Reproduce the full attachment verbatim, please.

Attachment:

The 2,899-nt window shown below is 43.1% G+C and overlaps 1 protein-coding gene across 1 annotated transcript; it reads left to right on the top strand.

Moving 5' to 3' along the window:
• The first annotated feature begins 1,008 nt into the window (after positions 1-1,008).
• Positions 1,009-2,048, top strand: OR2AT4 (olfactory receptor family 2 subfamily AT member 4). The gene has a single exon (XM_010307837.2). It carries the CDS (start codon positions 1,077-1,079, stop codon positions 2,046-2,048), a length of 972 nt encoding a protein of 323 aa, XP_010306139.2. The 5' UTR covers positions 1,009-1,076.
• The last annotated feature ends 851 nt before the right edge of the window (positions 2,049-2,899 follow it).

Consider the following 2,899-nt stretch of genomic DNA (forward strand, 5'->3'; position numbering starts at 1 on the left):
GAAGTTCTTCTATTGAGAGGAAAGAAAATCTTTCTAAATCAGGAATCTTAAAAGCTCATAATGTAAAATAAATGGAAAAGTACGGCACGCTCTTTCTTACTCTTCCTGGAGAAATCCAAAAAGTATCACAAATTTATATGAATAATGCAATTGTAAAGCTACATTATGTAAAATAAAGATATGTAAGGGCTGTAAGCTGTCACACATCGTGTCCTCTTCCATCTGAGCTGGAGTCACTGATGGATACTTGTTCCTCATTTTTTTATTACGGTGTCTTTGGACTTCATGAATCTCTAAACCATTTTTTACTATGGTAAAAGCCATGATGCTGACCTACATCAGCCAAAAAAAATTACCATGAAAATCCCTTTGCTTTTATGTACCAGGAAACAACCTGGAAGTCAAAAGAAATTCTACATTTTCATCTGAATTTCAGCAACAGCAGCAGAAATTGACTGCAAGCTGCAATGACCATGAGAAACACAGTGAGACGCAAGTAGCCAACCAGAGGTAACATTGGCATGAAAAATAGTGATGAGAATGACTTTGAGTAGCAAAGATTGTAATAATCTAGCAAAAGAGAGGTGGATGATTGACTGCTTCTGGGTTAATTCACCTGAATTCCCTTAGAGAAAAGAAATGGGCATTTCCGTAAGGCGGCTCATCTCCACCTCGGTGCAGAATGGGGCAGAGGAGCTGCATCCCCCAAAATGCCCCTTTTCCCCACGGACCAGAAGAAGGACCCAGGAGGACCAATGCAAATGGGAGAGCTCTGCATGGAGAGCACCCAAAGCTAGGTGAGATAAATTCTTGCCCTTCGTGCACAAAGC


The 2,899-nt window shown below is 43.1% G+C and overlaps 1 protein-coding gene across 1 annotated transcript; it reads left to right on the top strand.

Moving 5' to 3' along the window:
• The first annotated feature begins 1,008 nt into the window (after positions 1-1,008).
• Positions 1,009-2,048, top strand: OR2AT4 (olfactory receptor family 2 subfamily AT member 4). The gene has a single exon (XM_010307837.2). It carries the CDS (start codon positions 1,077-1,079, stop codon positions 2,046-2,048), a length of 972 nt encoding a protein of 323 aa, XP_010306139.2. The 5' UTR covers positions 1,009-1,076.
• The last annotated feature ends 851 nt before the right edge of the window (positions 2,049-2,899 follow it).

Consider the following 2,899-nt stretch of genomic DNA (forward strand, 5'->3'; position numbering starts at 1 on the left):
GAAGTTCTTCTATTGAGAGGAAAGAAAATCTTTCTAAATCAGGAATCTTAAAAGCTCATAATGTAAAATAAATGGAAAAGTACGGCACGCTCTTTCTTACTCTTCCTGGAGAAATCCAAAAAGTATCACAAATTTATATGAATAATGCAATTGTAAAGCTACATTATGTAAAATAAAGATATGTAAGGGCTGTAAGCTGTCACACATCGTGTCCTCTTCCATCTGAGCTGGAGTCACTGATGGATACTTGTTCCTCATTTTTTTATTACGGTGTCTTTGGACTTCATGAATCTCTAAACCATTTTTTACTATGGTAAAAGCCATGATGCTGACCTACATCAGCCAAAAAAAATTACCATGAAAATCCCTTTGCTTTTATGTACCAGGAAACAACCTGGAAGTCAAAAGAAATTCTACATTTTCATCTGAATTTCAGCAACAGCAGCAGAAATTGACTGCAAGCTGCAATGACCATGAGAAACACAGTGAGACGCAAGTAGCCAACCAGAGGTAACATTGGCATGAAAAATAGTGATGAGAATGACTTTGAGTAGCAAAGATTGTAATAATCTAGCAAAAGAGAGGTGGATGATTGACTGCTTCTGGGTTAATTCACCTGAATTCCCTTAGAGAAAAGAAATGGGCATTTCCGTAAGGCGGCTCATCTCCACCTCGGTGCAGAATGGGGCAGAGGAGCTGCATCCCCCAAAATGCCCCTTTTCCCCACGGACCAGAAGAAGGACCCAGGAGGACCAATGCAAATGGGAGAGCTCTGCATGGAGAGCACCCAAAGCTAGGTGAGATAAATTCTTGCCCTTCGTGCACAAAGC